This scientist has been government approved for your safety

Wednesday, May 28, 2014

Jessica Dixon

Franke James, James Turk, and Dr. Janet Friskney came together within Brock University's David S. Howes Theatre yesterday to speak out against issues that they think should have the Harper Government shaking in their government-endorsed boots. “Eroding democracy: Canada's public science policy in a new regime of governance” addressed the many issues currently found within Canada’s deteriorating democracy.

“There are three warning signs that democracy is at risk in Canada” commented Franke James, author and artist of environmental book Banned on the Hill, “One- The Government targets dissenting voices, Two- The Government muzzles employees, and Three- Citizens begin to self-censor.”

According to the panel, the Canadian government has encouraged the public to ignore the government-funded scientists who do not hold ‘Conservative interests at heart’ by silencing their research through budget cuts and thinly veiled legal threats. James Turk, Editor of Academic Freedom in Conflict- The struggle over Free Speech Rights in the University, examined some of those cuts many scientists and government-funded contractors have faced in recent years, especially towards many relatively inexpensive Environmental Science research labs found through-out Canada.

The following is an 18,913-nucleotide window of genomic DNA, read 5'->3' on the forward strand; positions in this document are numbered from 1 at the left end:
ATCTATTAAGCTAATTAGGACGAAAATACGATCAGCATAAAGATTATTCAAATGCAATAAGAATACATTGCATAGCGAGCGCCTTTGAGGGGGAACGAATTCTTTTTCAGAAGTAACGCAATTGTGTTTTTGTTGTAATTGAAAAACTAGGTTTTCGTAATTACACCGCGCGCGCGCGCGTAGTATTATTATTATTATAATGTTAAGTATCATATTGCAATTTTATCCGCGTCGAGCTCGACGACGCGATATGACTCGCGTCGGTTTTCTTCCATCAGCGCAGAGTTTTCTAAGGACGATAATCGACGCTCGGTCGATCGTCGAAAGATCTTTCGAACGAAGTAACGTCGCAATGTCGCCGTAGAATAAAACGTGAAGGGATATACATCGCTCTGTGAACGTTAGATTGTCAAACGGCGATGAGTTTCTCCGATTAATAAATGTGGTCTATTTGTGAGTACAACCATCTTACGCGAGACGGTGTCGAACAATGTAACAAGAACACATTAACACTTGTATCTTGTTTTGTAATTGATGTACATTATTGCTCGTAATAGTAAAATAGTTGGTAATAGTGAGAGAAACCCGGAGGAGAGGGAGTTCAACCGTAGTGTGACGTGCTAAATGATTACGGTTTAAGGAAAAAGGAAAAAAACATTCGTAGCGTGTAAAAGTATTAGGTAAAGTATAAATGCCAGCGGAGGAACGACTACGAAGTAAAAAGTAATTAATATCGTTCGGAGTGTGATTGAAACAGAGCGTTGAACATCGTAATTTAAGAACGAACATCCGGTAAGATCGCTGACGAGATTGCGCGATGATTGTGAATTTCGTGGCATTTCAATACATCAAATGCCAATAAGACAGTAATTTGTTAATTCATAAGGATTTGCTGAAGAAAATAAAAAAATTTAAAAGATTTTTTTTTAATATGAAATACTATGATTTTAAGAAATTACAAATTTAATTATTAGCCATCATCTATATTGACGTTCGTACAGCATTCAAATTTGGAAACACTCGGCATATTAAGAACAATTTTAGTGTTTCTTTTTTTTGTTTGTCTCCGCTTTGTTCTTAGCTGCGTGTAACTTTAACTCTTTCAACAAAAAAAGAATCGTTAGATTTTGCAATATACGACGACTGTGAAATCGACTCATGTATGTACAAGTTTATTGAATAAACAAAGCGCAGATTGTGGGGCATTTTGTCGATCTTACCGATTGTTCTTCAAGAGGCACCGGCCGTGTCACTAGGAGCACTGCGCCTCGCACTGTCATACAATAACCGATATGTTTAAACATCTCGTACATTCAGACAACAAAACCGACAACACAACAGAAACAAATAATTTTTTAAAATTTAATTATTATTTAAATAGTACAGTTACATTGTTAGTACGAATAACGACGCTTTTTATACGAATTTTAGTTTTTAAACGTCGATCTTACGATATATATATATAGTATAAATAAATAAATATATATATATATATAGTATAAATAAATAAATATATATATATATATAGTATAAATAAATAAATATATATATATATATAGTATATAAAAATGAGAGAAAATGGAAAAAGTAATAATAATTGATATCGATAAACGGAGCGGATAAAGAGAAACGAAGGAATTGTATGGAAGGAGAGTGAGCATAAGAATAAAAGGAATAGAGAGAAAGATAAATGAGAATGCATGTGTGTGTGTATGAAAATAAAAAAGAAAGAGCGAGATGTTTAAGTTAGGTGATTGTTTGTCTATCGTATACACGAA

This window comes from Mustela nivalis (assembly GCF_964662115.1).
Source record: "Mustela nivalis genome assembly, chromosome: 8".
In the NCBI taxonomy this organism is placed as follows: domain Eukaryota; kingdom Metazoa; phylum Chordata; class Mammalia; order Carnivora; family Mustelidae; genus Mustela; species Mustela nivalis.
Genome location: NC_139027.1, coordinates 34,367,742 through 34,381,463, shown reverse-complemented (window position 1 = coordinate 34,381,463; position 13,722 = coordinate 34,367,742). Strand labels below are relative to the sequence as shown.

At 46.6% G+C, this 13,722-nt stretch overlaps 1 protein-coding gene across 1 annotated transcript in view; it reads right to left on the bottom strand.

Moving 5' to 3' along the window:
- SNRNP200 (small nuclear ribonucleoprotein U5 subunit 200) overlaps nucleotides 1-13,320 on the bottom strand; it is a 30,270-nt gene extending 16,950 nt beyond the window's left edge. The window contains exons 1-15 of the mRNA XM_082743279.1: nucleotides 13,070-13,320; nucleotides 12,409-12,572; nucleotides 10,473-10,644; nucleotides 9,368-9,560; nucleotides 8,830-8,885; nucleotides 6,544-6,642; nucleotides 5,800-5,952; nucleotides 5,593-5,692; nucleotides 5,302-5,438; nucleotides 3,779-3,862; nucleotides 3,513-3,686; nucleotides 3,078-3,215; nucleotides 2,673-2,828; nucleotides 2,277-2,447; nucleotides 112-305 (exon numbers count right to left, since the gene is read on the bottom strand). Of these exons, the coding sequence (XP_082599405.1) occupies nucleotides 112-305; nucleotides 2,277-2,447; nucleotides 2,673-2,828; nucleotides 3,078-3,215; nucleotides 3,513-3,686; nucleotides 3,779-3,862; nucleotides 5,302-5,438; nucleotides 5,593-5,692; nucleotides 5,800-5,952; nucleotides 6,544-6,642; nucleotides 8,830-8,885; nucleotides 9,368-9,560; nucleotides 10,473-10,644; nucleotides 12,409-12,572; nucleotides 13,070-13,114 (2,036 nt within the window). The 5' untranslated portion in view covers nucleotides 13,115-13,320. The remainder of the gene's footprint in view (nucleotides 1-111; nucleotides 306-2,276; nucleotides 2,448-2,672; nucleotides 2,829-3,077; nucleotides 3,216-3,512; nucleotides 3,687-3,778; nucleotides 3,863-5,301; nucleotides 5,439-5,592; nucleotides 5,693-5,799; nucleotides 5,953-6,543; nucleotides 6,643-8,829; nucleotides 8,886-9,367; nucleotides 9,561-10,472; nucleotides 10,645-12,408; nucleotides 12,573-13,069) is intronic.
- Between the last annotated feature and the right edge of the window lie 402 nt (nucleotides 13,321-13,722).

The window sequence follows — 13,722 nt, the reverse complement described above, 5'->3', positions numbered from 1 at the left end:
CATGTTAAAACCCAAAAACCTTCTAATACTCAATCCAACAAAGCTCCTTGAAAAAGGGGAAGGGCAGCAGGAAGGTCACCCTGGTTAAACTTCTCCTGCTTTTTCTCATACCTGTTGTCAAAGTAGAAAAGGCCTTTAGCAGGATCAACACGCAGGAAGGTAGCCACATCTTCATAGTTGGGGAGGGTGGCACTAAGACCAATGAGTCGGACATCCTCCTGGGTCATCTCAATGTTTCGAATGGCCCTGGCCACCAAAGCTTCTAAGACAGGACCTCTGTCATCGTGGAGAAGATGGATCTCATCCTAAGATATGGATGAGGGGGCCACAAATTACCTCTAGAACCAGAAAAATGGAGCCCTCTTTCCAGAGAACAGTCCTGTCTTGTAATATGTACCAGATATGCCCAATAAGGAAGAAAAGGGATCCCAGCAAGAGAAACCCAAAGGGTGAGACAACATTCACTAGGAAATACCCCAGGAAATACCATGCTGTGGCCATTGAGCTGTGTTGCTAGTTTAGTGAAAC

“Many of the few research grants that have been approved by the Harper Government have been male-exclusive as well” Turk explained, motioning to the graph behind him before remarking, “That must mean that female researchers are either hard to find, or something else is going on.”

Turk said that Harper’s reign has witnessed the forced passing the Bill C23 (the Fair elections act), and the end of the Mandatory Censes within Canada; both of these actions were strongly opposed by the public.

“It has taken almost 30 years to correct the issues that incurred by the Thatcher Government; it will take longer than that to fix what Harper has done.” commented Dr. Friskney.

With the 2015 Federal election coming up, the panel hopes that the government's approach to science will be a ballot-box question.


Congress of the Humanities and Social SciencesCongress 2014